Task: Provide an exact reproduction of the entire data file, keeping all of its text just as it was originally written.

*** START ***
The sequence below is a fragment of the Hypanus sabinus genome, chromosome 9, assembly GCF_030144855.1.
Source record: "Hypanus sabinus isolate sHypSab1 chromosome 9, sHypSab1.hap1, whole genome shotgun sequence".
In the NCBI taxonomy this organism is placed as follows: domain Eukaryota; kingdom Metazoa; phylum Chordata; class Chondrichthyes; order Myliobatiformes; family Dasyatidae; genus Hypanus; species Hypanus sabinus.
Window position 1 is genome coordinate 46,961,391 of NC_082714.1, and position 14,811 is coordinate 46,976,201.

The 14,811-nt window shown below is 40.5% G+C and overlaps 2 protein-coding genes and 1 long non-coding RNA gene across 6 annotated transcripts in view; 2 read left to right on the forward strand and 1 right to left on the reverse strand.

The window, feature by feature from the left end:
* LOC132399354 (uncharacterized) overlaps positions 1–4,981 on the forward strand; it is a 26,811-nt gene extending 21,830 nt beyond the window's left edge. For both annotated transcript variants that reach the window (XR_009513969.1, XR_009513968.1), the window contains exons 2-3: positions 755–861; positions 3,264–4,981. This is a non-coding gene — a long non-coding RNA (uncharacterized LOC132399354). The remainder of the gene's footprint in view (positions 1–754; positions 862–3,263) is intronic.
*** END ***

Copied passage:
The sequence below is a fragment of the Hypanus sabinus genome, chromosome 9, assembly GCF_030144855.1.
Source record: "Hypanus sabinus isolate sHypSab1 chromosome 9, sHypSab1.hap1, whole genome shotgun sequence".
In the NCBI taxonomy this organism is placed as follows: domain Eukaryota; kingdom Metazoa; phylum Chordata; class Chondrichthyes; order Myliobatiformes; family Dasyatidae; genus Hypanus; species Hypanus sabinus.
Window position 1 is genome coordinate 46,961,391 of NC_082714.1, and position 14,811 is coordinate 46,976,201.

The 14,811-nt window shown below is 40.5% G+C and overlaps 2 protein-coding genes and 1 long non-coding RNA gene across 6 annotated transcripts in view; 2 read left to right on the forward strand and 1 right to left on the reverse strand.

The window, feature by feature from the left end:
* LOC132399354 (uncharacterized) overlaps positions 1–4,981 on the forward strand; it is a 26,811-nt gene extending 21,830 nt beyond the window's left edge. For both annotated transcript variants that reach the window (XR_009513969.1, XR_009513968.1), the window contains exons 2-3: positions 755–861; positions 3,264–4,981. This is a non-coding gene — a long non-coding RNA (uncharacterized LOC132399354). The remainder of the gene's footprint in view (positions 1–754; positions 862–3,263) is intronic.